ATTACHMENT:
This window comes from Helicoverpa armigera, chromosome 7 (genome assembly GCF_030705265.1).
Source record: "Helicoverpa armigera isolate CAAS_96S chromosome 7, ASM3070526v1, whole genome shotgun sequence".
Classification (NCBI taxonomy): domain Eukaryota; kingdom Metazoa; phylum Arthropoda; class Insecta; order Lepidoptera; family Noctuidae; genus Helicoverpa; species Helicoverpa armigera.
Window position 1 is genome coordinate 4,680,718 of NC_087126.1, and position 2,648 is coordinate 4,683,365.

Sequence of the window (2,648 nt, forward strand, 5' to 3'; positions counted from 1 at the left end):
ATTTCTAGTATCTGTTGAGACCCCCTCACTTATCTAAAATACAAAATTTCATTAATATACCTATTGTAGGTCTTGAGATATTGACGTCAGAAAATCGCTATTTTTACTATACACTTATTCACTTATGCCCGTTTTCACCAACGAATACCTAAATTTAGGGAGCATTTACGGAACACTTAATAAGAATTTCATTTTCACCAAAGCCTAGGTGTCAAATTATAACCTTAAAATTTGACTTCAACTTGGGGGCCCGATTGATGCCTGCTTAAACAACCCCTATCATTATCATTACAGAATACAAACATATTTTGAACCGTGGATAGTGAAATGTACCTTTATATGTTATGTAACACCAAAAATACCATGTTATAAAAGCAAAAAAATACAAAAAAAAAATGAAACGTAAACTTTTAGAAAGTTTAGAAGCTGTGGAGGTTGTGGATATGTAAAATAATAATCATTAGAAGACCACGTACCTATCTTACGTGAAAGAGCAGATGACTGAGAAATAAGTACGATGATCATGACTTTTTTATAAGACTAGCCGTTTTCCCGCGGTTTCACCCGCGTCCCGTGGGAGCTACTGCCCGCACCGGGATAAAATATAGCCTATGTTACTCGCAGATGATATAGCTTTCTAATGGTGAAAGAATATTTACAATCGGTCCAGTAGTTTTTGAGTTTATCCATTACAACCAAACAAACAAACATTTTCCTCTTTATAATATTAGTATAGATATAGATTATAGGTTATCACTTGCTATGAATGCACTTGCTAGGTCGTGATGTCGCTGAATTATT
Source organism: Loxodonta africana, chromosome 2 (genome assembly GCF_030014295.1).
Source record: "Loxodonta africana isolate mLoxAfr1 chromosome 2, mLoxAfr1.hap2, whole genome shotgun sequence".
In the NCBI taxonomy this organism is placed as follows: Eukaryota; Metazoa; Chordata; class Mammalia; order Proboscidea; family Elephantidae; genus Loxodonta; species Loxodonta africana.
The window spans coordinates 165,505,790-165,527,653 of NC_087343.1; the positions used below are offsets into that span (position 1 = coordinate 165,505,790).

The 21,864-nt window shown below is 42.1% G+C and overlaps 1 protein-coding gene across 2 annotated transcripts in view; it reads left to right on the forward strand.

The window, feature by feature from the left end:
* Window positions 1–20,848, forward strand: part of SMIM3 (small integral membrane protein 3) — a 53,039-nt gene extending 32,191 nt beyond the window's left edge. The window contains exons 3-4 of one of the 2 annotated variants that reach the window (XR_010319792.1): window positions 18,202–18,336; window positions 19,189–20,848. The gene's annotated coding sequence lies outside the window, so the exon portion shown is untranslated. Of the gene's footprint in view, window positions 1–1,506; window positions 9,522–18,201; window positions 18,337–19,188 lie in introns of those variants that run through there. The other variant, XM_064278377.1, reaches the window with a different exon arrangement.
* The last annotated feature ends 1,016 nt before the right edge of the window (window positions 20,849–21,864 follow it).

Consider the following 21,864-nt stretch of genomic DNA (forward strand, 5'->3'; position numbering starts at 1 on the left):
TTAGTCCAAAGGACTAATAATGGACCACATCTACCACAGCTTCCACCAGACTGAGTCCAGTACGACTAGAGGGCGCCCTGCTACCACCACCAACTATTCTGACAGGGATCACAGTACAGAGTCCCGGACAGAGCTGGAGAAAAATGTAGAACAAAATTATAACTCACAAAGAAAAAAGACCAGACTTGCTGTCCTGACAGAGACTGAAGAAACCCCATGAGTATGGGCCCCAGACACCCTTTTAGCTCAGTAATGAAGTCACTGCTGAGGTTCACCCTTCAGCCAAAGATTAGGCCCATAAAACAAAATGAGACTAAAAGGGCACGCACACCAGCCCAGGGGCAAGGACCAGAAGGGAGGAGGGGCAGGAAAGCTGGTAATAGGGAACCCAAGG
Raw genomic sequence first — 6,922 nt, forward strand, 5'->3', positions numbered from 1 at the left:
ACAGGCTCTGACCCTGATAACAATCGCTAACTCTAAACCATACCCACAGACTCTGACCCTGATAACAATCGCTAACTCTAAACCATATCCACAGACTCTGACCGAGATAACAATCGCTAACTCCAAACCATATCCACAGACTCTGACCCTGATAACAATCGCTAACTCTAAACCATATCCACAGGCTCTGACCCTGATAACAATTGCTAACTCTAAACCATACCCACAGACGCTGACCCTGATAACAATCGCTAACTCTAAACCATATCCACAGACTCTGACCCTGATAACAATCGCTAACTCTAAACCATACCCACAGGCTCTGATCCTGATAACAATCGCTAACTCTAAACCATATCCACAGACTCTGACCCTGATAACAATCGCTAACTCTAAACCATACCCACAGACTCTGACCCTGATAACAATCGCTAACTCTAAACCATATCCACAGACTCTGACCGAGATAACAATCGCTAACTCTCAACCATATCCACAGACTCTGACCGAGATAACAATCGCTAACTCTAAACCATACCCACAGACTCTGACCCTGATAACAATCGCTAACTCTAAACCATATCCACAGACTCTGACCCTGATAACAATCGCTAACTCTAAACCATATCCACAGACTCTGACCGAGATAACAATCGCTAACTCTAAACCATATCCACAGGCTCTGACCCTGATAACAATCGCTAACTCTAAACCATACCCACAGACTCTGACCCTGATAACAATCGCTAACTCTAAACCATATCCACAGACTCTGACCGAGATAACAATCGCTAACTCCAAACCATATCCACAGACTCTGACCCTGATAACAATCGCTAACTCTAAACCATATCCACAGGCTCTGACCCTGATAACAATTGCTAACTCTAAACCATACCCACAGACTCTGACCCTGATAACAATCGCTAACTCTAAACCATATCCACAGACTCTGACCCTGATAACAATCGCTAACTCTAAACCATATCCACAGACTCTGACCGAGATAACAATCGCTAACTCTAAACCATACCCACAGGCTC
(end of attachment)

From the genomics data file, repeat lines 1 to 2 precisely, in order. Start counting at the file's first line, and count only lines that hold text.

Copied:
This window comes from Helicoverpa armigera, chromosome 7 (genome assembly GCF_030705265.1).
Source record: "Helicoverpa armigera isolate CAAS_96S chromosome 7, ASM3070526v1, whole genome shotgun sequence".